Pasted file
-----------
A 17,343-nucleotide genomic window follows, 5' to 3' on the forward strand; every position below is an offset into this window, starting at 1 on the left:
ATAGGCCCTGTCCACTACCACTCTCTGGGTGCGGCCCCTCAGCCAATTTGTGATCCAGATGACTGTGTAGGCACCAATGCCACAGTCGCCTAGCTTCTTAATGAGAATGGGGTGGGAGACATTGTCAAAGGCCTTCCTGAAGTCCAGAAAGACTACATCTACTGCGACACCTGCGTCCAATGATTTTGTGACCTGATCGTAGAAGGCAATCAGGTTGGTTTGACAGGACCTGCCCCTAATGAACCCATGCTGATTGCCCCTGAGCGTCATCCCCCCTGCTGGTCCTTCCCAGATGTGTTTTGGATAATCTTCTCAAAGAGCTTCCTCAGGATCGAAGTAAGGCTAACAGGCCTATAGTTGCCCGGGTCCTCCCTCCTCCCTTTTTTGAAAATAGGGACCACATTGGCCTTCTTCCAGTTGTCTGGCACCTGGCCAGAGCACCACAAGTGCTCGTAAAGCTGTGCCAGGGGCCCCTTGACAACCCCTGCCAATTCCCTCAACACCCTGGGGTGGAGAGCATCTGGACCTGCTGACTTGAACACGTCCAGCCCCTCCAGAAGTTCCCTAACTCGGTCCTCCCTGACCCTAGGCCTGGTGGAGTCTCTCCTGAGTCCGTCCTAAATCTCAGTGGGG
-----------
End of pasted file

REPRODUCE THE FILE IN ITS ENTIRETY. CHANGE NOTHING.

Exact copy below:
A 17,343-nucleotide genomic window follows, 5' to 3' on the forward strand; every position below is an offset into this window, starting at 1 on the left:
ATAGGCCCTGTCCACTACCACTCTCTGGGTGCGGCCCCTCAGCCAATTTGTGATCCAGATGACTGTGTAGGCACCAATGCCACAGTCGCCTAGCTTCTTAATGAGAATGGGGTGGGAGACATTGTCAAAGGCCTTCCTGAAGTCCAGAAAGACTACATCTACTGCGACACCTGCGTCCAATGATTTTGTGACCTGATCGTAGAAGGCAATCAGGTTGGTTTGACAGGACCTGCCCCTAATGAACCCATGCTGATTGCCCCTGAGCGTCATCCCCCCTGCTGGTCCTTCCCAGATGTGTTTTGGATAATCTTCTCAAAGAGCTTCCTCAGGATCGAAGTAAGGCTAACAGGCCTATAGTTGCCCGGGTCCTCCCTCCTCCCTTTTTTGAAAATAGGGACCACATTGGCCTTCTTCCAGTTGTCTGGCACCTGGCCAGAGCACCACAAGTGCTCGTAAAGCTGTGCCAGGGGCCCCTTGACAACCCCTGCCAATTCCCTCAACACCCTGGGGTGGAGAGCATCTGGACCTGCTGACTTGAACACGTCCAGCCCCTCCAGAAGTTCCCTAACTCGGTCCTCCCTGACCCTAGGCCTGGTGGAGTCTCTCCTGAGTCCGTCCTAAATCTCAGTGGGG